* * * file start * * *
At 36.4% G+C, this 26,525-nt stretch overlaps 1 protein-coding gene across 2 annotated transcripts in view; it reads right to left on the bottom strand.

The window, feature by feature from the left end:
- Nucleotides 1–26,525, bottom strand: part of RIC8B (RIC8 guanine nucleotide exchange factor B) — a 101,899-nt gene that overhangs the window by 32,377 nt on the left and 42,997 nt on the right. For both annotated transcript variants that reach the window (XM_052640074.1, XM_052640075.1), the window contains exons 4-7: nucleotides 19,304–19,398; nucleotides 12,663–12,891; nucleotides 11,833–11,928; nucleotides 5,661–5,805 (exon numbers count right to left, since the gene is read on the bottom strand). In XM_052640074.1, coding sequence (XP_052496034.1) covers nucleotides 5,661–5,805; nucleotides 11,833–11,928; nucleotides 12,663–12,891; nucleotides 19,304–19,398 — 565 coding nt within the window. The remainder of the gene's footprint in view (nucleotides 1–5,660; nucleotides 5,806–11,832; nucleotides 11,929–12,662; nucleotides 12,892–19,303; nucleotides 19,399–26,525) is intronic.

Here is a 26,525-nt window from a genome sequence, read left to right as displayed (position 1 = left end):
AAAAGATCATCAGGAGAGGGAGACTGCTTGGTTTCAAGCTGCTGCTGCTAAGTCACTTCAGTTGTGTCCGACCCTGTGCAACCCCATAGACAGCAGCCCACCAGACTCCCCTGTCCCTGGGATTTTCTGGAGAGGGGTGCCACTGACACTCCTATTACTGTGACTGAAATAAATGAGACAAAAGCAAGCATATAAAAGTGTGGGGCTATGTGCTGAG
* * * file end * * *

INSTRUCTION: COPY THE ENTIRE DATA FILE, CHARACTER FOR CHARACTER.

At 36.4% G+C, this 26,525-nt stretch overlaps 1 protein-coding gene across 2 annotated transcripts in view; it reads right to left on the bottom strand.

The window, feature by feature from the left end:
- Nucleotides 1–26,525, bottom strand: part of RIC8B (RIC8 guanine nucleotide exchange factor B) — a 101,899-nt gene that overhangs the window by 32,377 nt on the left and 42,997 nt on the right. For both annotated transcript variants that reach the window (XM_052640074.1, XM_052640075.1), the window contains exons 4-7: nucleotides 19,304–19,398; nucleotides 12,663–12,891; nucleotides 11,833–11,928; nucleotides 5,661–5,805 (exon numbers count right to left, since the gene is read on the bottom strand). In XM_052640074.1, coding sequence (XP_052496034.1) covers nucleotides 5,661–5,805; nucleotides 11,833–11,928; nucleotides 12,663–12,891; nucleotides 19,304–19,398 — 565 coding nt within the window. The remainder of the gene's footprint in view (nucleotides 1–5,660; nucleotides 5,806–11,832; nucleotides 11,929–12,662; nucleotides 12,892–19,303; nucleotides 19,399–26,525) is intronic.

Here is a 26,525-nt window from a genome sequence, read left to right as displayed (position 1 = left end):
AAAAGATCATCAGGAGAGGGAGACTGCTTGGTTTCAAGCTGCTGCTGCTAAGTCACTTCAGTTGTGTCCGACCCTGTGCAACCCCATAGACAGCAGCCCACCAGACTCCCCTGTCCCTGGGATTTTCTGGAGAGGGGTGCCACTGACACTCCTATTACTGTGACTGAAATAAATGAGACAAAAGCAAGCATATAAAAGTGTGGGGCTATGTGCTGAG